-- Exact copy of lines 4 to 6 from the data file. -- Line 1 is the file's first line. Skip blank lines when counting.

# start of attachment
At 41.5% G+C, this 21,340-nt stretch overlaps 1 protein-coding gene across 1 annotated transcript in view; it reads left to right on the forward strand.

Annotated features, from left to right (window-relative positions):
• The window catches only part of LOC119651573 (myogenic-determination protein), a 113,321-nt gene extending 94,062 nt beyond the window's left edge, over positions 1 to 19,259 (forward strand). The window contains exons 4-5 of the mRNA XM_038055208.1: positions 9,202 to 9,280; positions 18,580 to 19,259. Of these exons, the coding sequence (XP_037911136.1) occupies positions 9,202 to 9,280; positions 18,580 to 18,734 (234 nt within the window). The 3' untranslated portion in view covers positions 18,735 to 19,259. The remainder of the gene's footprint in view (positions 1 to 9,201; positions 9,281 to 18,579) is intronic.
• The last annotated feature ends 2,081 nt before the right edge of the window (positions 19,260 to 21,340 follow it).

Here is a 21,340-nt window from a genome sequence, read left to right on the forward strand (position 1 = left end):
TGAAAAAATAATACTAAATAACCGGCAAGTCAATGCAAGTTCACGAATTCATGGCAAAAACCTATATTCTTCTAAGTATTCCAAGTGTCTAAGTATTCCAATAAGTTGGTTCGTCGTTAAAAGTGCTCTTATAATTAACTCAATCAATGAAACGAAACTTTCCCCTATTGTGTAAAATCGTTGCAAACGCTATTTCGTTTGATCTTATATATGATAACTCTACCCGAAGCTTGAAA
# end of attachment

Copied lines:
• The last annotated feature ends 2,081 nt before the right edge of the window (positions 19,260 to 21,340 follow it).

Here is a 21,340-nt window from a genome sequence, read left to right on the forward strand (position 1 = left end):
TGAAAAAATAATACTAAATAACCGGCAAGTCAATGCAAGTTCACGAATTCATGGCAAAAACCTATATTCTTCTAAGTATTCCAAGTGTCTAAGTATTCCAATAAGTTGGTTCGTCGTTAAAAGTGCTCTTATAATTAACTCAATCAATGAAACGAAACTTTCCCCTATTGTGTAAAATCGTTGCAAACGCTATTTCGTTTGATCTTATATATGATAACTCTACCCGAAGCTTGAAA